If your horse’s skin has started to blister and ooze it’s better to seek medical advice, your veterinarian may advise that your horse needs a course of antibiotics.

What is photosensitivity?

Photosensitivity is severe dermatitis or skin inflammation that can be caused by digesting plants with reactive compounds (known as photosensitizers). While horses generally won’t eat these plants they can, and will, graze near them so their noses often come into contact with these photosensitizers and therefore it can make them sore too.

Primary photosensitivity

Thankfully primary photosensitivity is generally very easy to deal with because all you need to do is remove the problem plants from the pasture and then treat the sore skin. Once you’ve eradicated the plants your horse will be safe to graze again without risk of photosensitivity.

Some of the more common plants that contain photosensitisers are:

  • St. Johns Wort
  • Buckwheat
  • Buttercup
  • Cow Parsley
  • Perennial Ryegrass
  • Whiteheads
  • Ground elder
Secondary photosensitivity

Secondary photosensitivity is caused when the liver is severely damaged and can’t process chlorophyll properly. This means that the horse can’t dispose of the phylloerythrin properly (its normally removed via the horse’s droppings) and therefore there’s too much of it in the tissue. Phylloerythrin is accumulative and highly photosensitive so when the skin is exposed to ultraviolet rays it erupts and blisters.

The prognosis for secondary photosensitivity isn’t so good because by the time the liver is damaged enough to show the symptoms through the skin the chances of making a full recovery are much less. If you suspect your horse is suffering from this then it’s vitally important you speak to your veterinarian immediately, he’ll also be able to check the other horses because if your horse has eaten something toxic then its highly likely other horses have too.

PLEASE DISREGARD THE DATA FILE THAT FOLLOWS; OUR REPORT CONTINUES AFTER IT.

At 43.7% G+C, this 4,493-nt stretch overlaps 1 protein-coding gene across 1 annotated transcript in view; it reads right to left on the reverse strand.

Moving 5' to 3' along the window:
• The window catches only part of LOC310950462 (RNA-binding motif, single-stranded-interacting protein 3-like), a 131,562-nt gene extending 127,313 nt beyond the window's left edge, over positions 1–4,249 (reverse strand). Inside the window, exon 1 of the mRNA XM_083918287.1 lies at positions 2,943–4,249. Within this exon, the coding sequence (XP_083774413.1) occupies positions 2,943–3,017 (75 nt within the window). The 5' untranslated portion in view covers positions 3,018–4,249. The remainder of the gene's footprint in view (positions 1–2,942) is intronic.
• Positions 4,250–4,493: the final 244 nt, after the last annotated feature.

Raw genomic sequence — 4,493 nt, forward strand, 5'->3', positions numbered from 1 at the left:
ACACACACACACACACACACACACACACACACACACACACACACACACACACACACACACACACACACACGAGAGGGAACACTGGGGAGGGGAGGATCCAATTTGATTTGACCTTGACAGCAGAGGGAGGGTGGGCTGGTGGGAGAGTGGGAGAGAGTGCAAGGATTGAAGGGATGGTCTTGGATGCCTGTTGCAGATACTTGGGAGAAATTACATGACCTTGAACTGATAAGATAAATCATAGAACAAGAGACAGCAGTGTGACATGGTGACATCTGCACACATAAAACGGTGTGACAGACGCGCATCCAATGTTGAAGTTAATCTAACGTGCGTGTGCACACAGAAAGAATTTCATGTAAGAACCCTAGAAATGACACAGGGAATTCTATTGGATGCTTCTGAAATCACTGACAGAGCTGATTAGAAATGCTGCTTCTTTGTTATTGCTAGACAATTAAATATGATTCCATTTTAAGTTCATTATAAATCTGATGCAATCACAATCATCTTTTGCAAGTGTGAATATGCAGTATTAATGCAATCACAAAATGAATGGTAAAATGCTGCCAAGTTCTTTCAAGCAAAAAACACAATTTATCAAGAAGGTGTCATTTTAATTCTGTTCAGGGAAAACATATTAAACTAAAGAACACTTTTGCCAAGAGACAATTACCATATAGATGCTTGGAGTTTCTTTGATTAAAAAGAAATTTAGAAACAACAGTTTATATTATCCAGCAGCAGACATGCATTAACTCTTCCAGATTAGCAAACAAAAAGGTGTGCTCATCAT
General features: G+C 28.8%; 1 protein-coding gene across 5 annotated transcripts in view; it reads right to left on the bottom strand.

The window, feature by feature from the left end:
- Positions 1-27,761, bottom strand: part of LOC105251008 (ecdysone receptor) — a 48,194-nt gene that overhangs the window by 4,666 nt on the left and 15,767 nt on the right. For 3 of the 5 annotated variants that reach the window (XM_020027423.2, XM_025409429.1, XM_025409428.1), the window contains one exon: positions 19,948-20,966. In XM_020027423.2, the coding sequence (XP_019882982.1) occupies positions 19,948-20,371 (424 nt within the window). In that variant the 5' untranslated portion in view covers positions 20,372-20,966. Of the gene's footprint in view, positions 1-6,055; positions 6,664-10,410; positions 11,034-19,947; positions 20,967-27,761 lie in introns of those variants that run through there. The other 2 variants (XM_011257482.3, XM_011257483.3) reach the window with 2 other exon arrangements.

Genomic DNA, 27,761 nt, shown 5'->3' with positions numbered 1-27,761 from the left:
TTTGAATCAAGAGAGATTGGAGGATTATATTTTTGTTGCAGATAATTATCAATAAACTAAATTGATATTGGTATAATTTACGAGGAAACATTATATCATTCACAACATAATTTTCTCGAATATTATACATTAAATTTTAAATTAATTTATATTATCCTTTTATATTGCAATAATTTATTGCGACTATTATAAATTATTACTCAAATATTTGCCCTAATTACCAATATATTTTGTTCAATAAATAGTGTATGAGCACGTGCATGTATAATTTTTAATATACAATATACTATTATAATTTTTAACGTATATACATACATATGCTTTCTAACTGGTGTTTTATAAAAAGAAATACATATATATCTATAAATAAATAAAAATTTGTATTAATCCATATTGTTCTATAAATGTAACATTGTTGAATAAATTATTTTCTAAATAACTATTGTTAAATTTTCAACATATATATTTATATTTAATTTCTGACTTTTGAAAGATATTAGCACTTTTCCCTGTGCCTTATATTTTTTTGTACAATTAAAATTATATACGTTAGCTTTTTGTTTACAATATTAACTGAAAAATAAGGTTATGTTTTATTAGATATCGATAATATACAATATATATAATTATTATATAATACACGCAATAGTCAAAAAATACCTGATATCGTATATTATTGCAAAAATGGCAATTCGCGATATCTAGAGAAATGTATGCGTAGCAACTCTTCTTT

Not all horses will show visible signs of secondary photosensitivity (around 25% will) so its important to recognize the first signs of liver damage. Most horses will lose body condition as well as their appetite but lethargy is also a symptom. Horses can become constipated or suffer diarrhea but any yellowing of the skin (known as jaundice) is a tell-tell sign of liver damage and is most visible around the eyes and inside the mouth.

One of the main causes of secondary photosensitivity is the digestion of plants containing pyrrolizidine alkaloids (PA) which are highly toxic, especially to the liver. These plants will often remain toxic even after being picked and dried but thankfully they taste very bitter. This taste means that horses won’t choose to eat them unless of course they’re really hungry and don’t have access to proper forage or other food. The most common plants to contain pyrrolizidine alkaloids are:

  • Ragwort
  • Alsike clover
  • Red clover
  • Tarweed
  • Purple viper’s bugloss
  • Houndstongue
  • Rattlepod
  • Gromwell

You can find a more definitive list on Wikipedia

Preventing photosensitivity

Both primary and secondary photosensitivity can easily be prevented by making sure that all pastures and grazing areas are free from all plants that contain photosensitizers but all, and more importantly, all plants containing pyrrolizidine alkaloids. 

With regards to toxic plants though it’s important to remember that they can remain toxic for many months (if not years) after so make sure your hay supply isn’t contaminated with these plants. You can do this by buying from a reputable producer or, if you produce the hay yourself, making sure there are no toxic plants in the fields.

Treating photosensitivity

If your horse is suffering from primary photosensitivity then it can be treated in much the same way as sunburn can, although it may also be advisable to bring your horse in until he’s better.

Secondary photosensitivity, on the other hand, requires prompt veterinarian intervention so while you can treat the visible signs such as blistering skin you shouldn’t delay calling the veterinarian.

Further reading